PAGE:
In case you missed it, below is an article from the Nashua Telegraph on Ovide Lamontagne's flip-flop on the federal stimulus. Ovide has repeatedly attempted to mislead voters about his positions and distract them from his radical ideas that will hurt middle-class families and New Hampshire's economy.
Hassan calls Lamontagne’s support for stimulus dollars a ‘colossal flip-flop’
By KEVIN LANDRIGAN
MANCHESTER – Republican candidate for governor Ovide Lamontagne said he would have accepted federal stimulus money three years ago to complete the $75 million access road to the Manchester-Boston Regional Airport.
Lamontagne’s assertion came near the end of a debate Thursday before the Greater Manchester Chamber of Commerce after Democratic rival Maggie Hassan had charged the project would have stalled had Lamontagne been governor.
“One of the differences Ovide and I have is he would have rejected the stimulus money that we accepted to help complete the access road to the airport,” Hassan said. “That was an important development for this area and for this region.”
But Lamontagne denied that was the case.
“I can assure you that if I were the governor of New Hampshire I would have accepted federal dollars to help infrastructure improvement,” Lamontagne said. “If I were to be the governor for the state of New Hampshire and be an advocate for the state working in partnership with the federal government, we would have had that project completed. There should be no doubt about that.”
In 2009, $17 million of federal stimulus allowed completion two years ahead of schedule for this access road that links the F.E. Everett Turnpike in Bedford over the Merrimack River to the Manchester airport.
During his 2010 Republican campaign for the U.S. Senate, Lamontagne’s “Ovide Oath” included repealing the near-$800 billion stimulus law and he maintained it was full of wasteful spending and didn’t deliver on its job-producing promises.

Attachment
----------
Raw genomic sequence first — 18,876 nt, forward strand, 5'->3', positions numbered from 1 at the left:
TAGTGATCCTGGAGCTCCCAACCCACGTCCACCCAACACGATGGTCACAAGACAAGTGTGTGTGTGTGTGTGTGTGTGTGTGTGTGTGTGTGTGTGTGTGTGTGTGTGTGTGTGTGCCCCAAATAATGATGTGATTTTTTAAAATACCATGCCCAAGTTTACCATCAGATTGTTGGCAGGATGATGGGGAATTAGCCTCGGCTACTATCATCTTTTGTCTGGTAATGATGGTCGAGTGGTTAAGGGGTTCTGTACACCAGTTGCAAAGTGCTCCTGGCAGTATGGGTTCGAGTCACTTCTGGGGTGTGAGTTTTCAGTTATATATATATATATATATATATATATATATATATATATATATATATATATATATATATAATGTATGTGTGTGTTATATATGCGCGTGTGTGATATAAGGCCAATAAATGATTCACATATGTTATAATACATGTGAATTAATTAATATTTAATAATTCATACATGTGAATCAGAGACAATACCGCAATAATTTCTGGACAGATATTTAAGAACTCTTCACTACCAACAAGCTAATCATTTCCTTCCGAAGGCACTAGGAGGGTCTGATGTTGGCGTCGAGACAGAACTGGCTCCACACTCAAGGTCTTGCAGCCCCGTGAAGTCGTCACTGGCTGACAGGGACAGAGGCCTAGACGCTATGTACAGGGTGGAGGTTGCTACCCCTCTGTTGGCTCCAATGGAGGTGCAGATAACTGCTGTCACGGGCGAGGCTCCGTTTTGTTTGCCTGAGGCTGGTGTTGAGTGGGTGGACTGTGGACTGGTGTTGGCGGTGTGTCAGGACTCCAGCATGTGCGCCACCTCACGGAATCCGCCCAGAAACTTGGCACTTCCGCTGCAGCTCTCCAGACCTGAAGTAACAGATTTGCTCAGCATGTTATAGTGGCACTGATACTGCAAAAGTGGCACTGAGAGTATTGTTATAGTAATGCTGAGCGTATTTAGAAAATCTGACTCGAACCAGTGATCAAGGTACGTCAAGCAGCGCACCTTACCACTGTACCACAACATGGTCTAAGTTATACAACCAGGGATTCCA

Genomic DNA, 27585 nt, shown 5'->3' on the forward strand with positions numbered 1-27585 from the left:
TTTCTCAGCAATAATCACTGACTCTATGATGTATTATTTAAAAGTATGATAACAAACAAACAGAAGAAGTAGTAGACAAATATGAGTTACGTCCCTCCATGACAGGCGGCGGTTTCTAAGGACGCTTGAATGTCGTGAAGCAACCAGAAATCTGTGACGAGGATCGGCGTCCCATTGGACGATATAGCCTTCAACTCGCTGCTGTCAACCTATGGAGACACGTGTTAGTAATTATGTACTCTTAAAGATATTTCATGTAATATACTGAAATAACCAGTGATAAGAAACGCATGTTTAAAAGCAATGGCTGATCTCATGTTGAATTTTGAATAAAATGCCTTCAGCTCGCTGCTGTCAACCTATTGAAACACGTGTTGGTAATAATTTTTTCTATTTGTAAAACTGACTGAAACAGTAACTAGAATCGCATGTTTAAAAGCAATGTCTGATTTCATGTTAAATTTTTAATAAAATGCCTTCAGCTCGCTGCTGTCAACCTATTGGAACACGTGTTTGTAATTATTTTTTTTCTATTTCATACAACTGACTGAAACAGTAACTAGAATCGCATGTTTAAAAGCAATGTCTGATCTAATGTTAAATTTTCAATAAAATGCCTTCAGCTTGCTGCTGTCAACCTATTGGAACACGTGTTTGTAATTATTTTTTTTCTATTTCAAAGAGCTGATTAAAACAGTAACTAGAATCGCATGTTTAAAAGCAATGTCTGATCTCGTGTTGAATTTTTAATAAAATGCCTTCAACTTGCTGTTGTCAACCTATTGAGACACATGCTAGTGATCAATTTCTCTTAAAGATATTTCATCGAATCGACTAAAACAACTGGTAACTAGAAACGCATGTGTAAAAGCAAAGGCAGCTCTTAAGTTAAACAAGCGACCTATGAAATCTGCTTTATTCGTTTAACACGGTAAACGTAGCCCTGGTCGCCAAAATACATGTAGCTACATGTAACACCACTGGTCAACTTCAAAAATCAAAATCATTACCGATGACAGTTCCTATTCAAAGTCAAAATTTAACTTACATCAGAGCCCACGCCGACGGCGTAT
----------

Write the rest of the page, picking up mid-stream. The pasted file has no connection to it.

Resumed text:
“That was a colossal flip-flop you just heard from Ovide Lamontagne,” said Hassan Campaign Press Secretary Marc Gregory.
Hassan also criticized Lamontagne for proposing to use more Garvee bonds to complete the widening of Interstate 93 from Salem to Manchester.
Garvee bonds permit states to borrow for transportation projects in anticipating of receiving federal highway aid in future years.
“Just repaying the federal government over the next 10 to 15 years. That doesn’t make any sense,” Hassan said. “This is someone who doesn’t want to accept federal money but he would borrow money against it.”
Lamontagne noted Garvee bonds helped pay for the current phase of the I-93 work and said it’s a “reasonable, responsible” way to pay for road and bridge construction.
Hassan hasn’t said how she would fill more than a $400 million hole in financing for I-93.
She said she’d consider reinstating an annual $30 registration fee the Republican-led Legislature did away with in 2011 that cut state aid to highways by $45 million a year.
And Hassan would lead a dialogue about infrastructure needs, though adding Thursday that raising the state’s gasoline tax is not a “good option” with fuel costing near $4 a gallon.
Lamontagne warned motorists to hold on to their wallets if Hassan is elected.
“I am not here standing before you that we should raise a gas tax like my opponent has said,” Lamontagne said. “She wants a conversation on taxation; I don’t.”
Throughout the debate, Lamontagne and Hassan were polite about it but each accused the other of lying about their records.
When Lamontagne insisted he’d have no litmus test for making appointments, Hassan called him on it noting the state GOP platform called for only supporting candidates who oppose abortion rights.
“That would be a great mistake. It is one of the things that divides Ovide and me in this race,” Hassan said.
Lamontagne denied that was the case.
“I wouldn’t have a litmus test other than this: competence, experience and ethics,” Lamontagne said.
When Hassan cited an MSNBC business survey critical of GOP budget cuts to higher education and infrastructure, Lamontagne tried to correct her noting the business climate did not get worse over the past two years.
“The facts don’t line up with what you are saying,” Lamontagne shot back at Hassan.